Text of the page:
Being an educational facility, they offered Adopt a Lobster programmes. It did say they’d ship your certificate internationally, so I adopted one for my mom’s classroom of primary school kids. Apparently they were over the moon about it and my mom had to give them lobster updates on a weekly basis for awhile. Best £5 purchase of the trip!

It was a relaxed day afterwards with much mulling about and sampling of the pubs around the harbour. Ended up at home in a few rounds of card games, then suddenly it was morning again and we were off to St. Austell to tour the brewery.

St Austell Brewery isn’t really a microbrewery, but I don’t think you’ll find them much outside of the UK. It’s a shame as the brews are phenomenal. You’ll find at least one variety at every pub in the area, and even back in Chelmsford we’ve been able to find at least some of their major labels. The brewery was founded in 1851 and has been running (with some modernisation) ever since. Their main beer is Tribute Ale, which accounts for about 80% of their sales. The fantastic part is that Tribute was originally made as a one off batch to commemorate the 1999 solar eclipse and was then called Daylight Robbery. It turned out to be so wildly popular that they renamed it and have permanently produced it since. They continue the tradition of special brews all the time, so who knows what might come out of Cornwall next? In honour of all our new knowledge, we of course headed to a pub when we got back to Padstow.

It absolutely dumped rain in torrents all day, so most of the rest of the day was laid back. The next morning however, the rains had abated and the sun was shining beautifully. The weather just seems to do this in Cornwall – pelting rain or glorious sun, no in between. We all took the chance and got on the ferry over across the harbour to Rock, where we all had a stroll through the beachy sand and shrubs. Our shortest member of the group even braved a quick swim in the cold Atlantic waters.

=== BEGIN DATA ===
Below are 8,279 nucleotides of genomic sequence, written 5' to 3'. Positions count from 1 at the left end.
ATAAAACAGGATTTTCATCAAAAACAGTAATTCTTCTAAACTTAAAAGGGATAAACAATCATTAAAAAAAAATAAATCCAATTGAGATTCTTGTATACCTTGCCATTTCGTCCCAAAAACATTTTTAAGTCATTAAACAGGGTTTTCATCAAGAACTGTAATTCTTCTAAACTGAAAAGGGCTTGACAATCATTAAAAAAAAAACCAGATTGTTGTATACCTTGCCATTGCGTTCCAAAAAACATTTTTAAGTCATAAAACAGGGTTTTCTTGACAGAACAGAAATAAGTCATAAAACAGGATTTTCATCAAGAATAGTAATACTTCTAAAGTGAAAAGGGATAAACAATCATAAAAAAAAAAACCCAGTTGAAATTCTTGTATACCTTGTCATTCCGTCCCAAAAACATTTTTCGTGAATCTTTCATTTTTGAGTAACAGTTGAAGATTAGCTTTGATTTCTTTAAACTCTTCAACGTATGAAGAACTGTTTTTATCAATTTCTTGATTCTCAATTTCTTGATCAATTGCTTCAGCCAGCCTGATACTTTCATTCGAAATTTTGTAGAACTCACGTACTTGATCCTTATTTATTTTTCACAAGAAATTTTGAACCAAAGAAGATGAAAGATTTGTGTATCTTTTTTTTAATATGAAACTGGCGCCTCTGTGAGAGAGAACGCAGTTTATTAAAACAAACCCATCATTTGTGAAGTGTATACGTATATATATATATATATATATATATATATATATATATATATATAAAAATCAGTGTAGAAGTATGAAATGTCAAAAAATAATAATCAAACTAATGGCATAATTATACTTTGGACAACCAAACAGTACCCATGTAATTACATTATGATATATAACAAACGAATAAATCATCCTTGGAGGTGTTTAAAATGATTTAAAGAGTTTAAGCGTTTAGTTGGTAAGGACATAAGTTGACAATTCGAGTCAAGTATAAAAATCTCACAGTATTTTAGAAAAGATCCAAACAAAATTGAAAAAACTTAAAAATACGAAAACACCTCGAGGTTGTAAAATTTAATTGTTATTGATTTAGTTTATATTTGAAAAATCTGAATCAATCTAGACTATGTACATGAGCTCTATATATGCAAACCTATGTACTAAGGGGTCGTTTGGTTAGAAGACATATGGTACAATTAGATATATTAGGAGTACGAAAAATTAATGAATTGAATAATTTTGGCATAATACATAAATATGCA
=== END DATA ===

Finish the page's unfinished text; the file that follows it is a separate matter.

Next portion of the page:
The rain clouds then started forming overhead, so we all made our way back to the ferry and back to Padstow for another relaxed afternoon.

Deciding that relaxed days are no way to spend a holiday, we took that Wednesday as a chance to drive out to Tintagel Castle, along more of those exciting roads I mentioned earlier.

The castle is a medieval fortification built by the 1st Earl of Cornwall in the 13th century. However, the island outcropping has evidence of settlement as far back as the Romano-British period. The site actually started as a tourist destination first in the 19th century, with archaeological excavations happening afterwards. In the 1930s these continuing excavations found the earlier Romano-British evidence in the form of a small high status settlement.

This place has a long association with the legends of King Arthur. It was in the 12th century that the first mention of Tintagel as Arthur’s birthplace appears in the work by Geoffrey of Monmouth. In his story Arthur’s father, King Uther Pendragon, was disguised by Merlin’s sorcery to look like Gorlois, Duke of Cornwall, the husband of Igraine, Arthur’s mother.

What all of this doesn’t tell you is just how sheer the cliff is and how much climbing of stairs and hills you will do to get to these ruins. It’s breathtaking (in more than one way) and totally worth the trip, but wear good shoes and pack something to drink. There’s a reason this island was such a great fortification site.

And with this we pretty much reached the end of our holidays. We spent one more day enjoying the food and views of Padstow, then headed back to the busy East of England.

Pros of travelling in half term: Get to see the whole family at once and spend time together.

Cons of travelling in half term: The entirety of England also travels to spend time with their families at the exact same time as you. A predicted 3.5 hour journey turned into a 5 hour one.

When it was all said and done though, it was a lovely get together in a gorgeous spot, and there was even some great news by the end of it! Stay tuned until next post to find out more on that. 😉

 

— Kate